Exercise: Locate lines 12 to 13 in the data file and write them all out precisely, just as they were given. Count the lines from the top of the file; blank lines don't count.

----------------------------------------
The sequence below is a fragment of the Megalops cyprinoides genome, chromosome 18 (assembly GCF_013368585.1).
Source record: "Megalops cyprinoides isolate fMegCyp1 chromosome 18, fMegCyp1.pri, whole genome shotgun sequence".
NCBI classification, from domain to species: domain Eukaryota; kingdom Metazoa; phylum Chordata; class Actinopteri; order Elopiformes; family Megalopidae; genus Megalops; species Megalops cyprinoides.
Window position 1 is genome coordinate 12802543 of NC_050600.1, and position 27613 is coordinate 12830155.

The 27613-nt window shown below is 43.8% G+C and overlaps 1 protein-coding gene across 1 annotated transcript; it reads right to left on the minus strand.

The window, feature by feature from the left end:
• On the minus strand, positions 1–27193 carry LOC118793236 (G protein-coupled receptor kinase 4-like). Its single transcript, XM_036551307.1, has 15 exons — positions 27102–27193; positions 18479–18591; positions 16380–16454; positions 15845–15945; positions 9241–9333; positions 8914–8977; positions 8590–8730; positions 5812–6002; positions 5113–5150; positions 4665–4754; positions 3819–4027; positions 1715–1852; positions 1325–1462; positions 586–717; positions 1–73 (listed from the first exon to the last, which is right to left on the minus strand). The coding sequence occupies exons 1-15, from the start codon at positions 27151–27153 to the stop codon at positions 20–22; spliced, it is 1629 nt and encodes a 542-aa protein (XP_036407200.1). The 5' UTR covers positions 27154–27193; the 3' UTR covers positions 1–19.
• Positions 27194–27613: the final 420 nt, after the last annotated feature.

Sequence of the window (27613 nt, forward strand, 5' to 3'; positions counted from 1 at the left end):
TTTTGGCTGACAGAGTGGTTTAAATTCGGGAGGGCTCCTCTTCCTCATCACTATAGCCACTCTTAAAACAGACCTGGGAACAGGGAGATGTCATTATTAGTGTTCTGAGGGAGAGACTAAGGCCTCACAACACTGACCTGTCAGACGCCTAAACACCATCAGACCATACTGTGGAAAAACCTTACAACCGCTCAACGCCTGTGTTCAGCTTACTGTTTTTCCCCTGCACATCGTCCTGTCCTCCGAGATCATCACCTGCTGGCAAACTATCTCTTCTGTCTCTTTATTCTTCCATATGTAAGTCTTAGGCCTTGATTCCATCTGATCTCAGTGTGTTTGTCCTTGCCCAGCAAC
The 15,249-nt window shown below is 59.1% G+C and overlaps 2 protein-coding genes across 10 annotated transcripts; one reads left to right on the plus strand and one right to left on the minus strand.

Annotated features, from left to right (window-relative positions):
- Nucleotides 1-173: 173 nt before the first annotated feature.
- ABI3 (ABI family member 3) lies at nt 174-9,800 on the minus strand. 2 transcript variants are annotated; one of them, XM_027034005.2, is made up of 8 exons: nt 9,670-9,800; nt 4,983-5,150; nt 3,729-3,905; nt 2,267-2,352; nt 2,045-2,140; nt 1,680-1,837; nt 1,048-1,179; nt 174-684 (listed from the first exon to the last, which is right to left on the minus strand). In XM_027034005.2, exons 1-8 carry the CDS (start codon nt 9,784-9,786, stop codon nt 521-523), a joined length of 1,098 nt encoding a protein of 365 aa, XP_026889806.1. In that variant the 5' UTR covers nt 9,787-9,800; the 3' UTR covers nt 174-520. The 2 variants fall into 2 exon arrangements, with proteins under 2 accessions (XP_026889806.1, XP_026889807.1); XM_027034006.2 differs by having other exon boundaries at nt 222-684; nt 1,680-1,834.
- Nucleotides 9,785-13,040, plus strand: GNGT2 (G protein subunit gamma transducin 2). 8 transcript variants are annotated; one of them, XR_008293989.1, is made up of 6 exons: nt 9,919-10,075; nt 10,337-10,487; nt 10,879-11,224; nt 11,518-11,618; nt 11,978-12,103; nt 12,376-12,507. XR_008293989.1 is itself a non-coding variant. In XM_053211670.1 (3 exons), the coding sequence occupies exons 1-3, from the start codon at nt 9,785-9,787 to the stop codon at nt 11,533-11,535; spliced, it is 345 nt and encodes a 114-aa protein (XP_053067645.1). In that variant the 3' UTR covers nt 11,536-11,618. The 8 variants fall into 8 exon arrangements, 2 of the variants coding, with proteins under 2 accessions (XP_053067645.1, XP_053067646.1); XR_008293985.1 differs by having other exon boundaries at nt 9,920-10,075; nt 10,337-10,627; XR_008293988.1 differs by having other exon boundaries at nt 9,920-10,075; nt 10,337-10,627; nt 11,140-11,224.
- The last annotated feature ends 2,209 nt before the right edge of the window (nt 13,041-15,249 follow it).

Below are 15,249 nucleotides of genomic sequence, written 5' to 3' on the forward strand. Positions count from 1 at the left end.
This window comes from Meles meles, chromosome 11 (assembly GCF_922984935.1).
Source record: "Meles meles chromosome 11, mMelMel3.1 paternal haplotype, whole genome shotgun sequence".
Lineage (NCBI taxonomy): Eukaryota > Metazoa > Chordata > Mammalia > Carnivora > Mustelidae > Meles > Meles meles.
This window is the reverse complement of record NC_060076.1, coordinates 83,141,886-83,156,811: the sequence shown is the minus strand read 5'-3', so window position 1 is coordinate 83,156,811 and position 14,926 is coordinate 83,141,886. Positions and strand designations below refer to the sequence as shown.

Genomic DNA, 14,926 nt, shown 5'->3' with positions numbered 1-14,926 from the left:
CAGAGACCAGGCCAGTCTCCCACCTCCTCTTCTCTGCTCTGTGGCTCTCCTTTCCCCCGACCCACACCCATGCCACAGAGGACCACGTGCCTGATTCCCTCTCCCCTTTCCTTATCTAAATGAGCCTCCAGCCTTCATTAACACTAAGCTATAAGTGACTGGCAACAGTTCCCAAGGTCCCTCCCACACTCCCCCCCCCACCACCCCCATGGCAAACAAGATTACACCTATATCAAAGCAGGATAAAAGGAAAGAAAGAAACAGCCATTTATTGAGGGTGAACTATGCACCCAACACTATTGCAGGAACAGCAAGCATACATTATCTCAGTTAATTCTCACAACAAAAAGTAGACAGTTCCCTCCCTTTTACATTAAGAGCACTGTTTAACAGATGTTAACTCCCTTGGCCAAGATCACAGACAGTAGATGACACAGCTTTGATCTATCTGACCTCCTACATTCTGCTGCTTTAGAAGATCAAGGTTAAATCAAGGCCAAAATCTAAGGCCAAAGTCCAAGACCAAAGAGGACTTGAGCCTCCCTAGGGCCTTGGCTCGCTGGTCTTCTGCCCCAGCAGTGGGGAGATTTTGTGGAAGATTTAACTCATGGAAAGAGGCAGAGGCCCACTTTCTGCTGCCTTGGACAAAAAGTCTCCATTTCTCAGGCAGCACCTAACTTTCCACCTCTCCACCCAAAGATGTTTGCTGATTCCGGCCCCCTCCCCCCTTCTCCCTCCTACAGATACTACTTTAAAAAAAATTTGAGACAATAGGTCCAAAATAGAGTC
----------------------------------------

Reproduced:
Annotated features, from left to right (window-relative positions):
- Nucleotides 1-173: 173 nt before the first annotated feature.